“Isn’t that a great shot?” Yelena says. “It’s at a rifle range outside of Vegas. That’s my Sarah Connor photo. You know, from Terminator?” 

 I’d found my trainer.  

 Yelena shows me around her gym. One side houses all the big machines: Smith rack for squats, leg press, cable station, and free weights. The other side looks like a dance studio, shiny wooden floor, mirrored walls, a rack of blue exercise balls stacked on top of another. Photos of bodybuilders decorate the walls. In each one, Yelena stands beaming beside her competitor.

A list of names runs vertically down the side of the black chalkboard wall by the bathrooms. Beside each name is their starting weight, body fat percentage, month by month weight loss in pounds. Circled at the top is a number. The accumulated pounds of fat her clients have lost. Over seven hundred. 

Yelena’s three-month transformation program costs eight hundred dollars per month for a first-time competitor. I inhale sharply, must digest this. My husband and I have two kids, we are both self-employed. He’s always generous with me, but I’d thought it would cost me a few hundred a month, not this much. I’m almost nauseous from the thought of spending so much money on myself.

 My inner voice tells me to walk away. But there’s another, louder voice that vies for my attention. You’re turning fifty. The clock isn’t turning back. It’s now or never.

I excuse myself, go outside and call my husband to tell him the price. He tells me to go for it. 

 

The workout program is a four-day on, one-day off schedule. I don’t know how I am going to find time to teach my classes, homeschool our daughter, finish my memoir, work out, run the dog, and keep up the household. It sounds daunting and exhilarating.

With the exception of a weekly enjoyment meal, dairy, wheat, alcohol and sugar are restricted on Yelena’s meal plan. From what I can tell, this diet is built on chicken breast, egg whites and rice cakes.

 “But I’m plant-based,” I tell Yelena when she hands me the twelve-week meal plan.  “Can I replace the chicken with tofu?”

“The tofu…I don’t know. I think that would be too much soy in your system,” she says. “Eat the chicken, it’s just for a few months. Then you can go back to plant-based.”

Am I willing to let go of my convictions so readily?  Maybe I can replace half the chicken with tofu.

“You’ll need to weigh all your protein carefully,” Yelena says. “It’s super important.”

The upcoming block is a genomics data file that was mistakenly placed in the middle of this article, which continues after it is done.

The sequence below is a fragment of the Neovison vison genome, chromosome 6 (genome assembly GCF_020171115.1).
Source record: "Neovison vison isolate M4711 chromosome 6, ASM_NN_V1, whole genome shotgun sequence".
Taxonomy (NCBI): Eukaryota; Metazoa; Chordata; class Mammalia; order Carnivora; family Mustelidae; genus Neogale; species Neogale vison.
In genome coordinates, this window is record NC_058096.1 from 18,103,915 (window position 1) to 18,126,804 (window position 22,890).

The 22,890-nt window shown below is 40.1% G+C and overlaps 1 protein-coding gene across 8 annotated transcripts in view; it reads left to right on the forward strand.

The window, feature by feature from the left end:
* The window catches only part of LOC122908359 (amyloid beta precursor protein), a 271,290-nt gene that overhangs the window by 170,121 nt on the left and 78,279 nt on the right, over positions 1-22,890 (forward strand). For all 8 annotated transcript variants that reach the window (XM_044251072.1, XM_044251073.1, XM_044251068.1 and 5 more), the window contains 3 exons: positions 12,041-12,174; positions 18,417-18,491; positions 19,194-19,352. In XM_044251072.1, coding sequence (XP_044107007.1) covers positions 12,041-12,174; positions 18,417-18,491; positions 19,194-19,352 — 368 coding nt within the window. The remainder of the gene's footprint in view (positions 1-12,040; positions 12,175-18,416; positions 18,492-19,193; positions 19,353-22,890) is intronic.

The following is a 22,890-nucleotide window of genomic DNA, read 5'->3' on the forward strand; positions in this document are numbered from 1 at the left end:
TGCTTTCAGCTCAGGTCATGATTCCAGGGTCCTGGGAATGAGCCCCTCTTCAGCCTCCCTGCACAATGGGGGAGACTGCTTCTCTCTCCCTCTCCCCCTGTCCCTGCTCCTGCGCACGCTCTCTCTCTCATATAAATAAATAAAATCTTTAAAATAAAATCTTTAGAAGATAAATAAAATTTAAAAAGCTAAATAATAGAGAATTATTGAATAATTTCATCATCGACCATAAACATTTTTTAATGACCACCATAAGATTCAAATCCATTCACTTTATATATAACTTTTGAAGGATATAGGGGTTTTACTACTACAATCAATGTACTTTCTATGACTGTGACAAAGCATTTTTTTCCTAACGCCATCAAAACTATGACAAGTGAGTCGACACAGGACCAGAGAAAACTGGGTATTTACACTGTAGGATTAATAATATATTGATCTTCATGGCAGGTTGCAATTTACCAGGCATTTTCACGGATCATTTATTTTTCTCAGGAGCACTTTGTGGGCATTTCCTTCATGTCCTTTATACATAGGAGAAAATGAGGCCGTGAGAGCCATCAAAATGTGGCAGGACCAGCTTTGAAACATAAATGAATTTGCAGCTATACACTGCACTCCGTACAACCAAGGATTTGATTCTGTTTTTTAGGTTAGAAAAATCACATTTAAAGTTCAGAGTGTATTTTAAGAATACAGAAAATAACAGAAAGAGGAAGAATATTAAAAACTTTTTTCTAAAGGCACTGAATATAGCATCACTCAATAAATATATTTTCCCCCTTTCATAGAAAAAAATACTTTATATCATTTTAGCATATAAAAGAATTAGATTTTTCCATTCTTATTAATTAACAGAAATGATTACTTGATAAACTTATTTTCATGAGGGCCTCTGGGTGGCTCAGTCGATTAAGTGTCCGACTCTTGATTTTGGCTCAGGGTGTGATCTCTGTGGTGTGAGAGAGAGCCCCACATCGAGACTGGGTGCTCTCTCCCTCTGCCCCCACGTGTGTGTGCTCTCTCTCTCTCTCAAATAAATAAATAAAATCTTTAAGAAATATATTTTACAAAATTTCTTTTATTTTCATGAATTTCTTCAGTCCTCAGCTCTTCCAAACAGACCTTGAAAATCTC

“Weigh it? You mean on a kitchen scale?” I feel a little pop of heat behind my ears. I’ll have to go buy a kitchen scale, yet another cost. 

“Yes. They sell them all over the place. They’re easy to use. Don’t worry.”

“What about Christmas dinner? A New Years’ drink?” I ask.

“You can eat what you like for Christmas and New Year’s, as long as you stay away from sugar and alcohol.”

Yelena writes my name on the front of the competitor’s package booklet, then flips to the back and writes in the date of my competition: April 29, 2018. Four and a half months from now.

I’ve come out the other side of ten-day Vipassana retreats in Kyoto, a ten-day fast with colonic irrigation in Thailand and survived a week-long rafting adventure down the raging waters of the Sun Khosi in Nepal. How hard could training for a bodybuilding competition be?

 “You’ll also get an Alpha Club hoodie, like this one,” Yelena says and picks up her black hoodie from the seat of her office chair. “Alpha Club” is written in gold and white across the back. The prospect of being part of a team of bad-ass weightlifters intoxicates me.

 “Anything I should know about you? Injuries or conditions?” Yelena asks.

“Well, I suffer from hemorrhoids,” I say. “There are days I can hardly walk.” I’ve been suffering from this condition so long I’m not embarrassed or squeamish talking about it.

 “What do you do for that?” Yelena asks unphased.

 I outline to her my routine of sitz baths, inversions, creams, suppositories and banding.

“We’ll work around it,” she says. “Don’t worry. Take off your shoes. Let’s get you on the scale.”

 Reluctantly I step on Yelena’s smart scale. It measures, water, fat, muscle, and metabolic age. I don’t believe in scales, have always tried to teach my girls it’s not how much they weigh but how good they feel in their bodies, how much energy they have that’s important. But I understand it’s an integral part of this transformation, so I close my eyes and hold my breath, as if not breathing will somehow make me lighter.

 According to the scale I weigh 147 lbs, not unrealistic for my 5’8” frame. But 33% of this is fat, and too high a percentage of it is visceral fat, the kind that sits in and around the abdomen and the abdominal organs. (A healthy body fat percentage for a woman my age and height is 20-25%.) The scale also shows that I am dehydrated. I need to start drinking 4 litres of water per day-starting now. 

“Don’t you pee all day?” I ask Yelena. “Where can I even buy such a huge water bottle?” 

“You’ll pee a lot at first, but the body gets used to it,” Yelena says. “You can get one of these at Bodycrafters in the mall, or at Popeyes.”

  There is one positive: I have the metabolic age of a thirty-nine-year-old.

 “You’ll email me progress pictures every Thursday,” Yelena says as I put my runners back on. “Preferably taken in the same spot, wearing the same thing.”

I need something bigger than myself to believe in. I’ve spent too much time parenting, worrying about finances, seated on my ass for hours, days, years, writing about the decade I spent lost in Japan’s criminal underbelly, digging for answers to why I made the decisions I did. This entire program sounds perfect. I need someone to tell me what to do, what to eat, what to drink, when and how to exercise. Yelena seems like the perfect person for the job.

 “How am I going to train for this competition and finish my book?” I ask before I leave. As if this woman has the answers to all my life’s questions.

“Don’t think about it,” she says. “Do both.”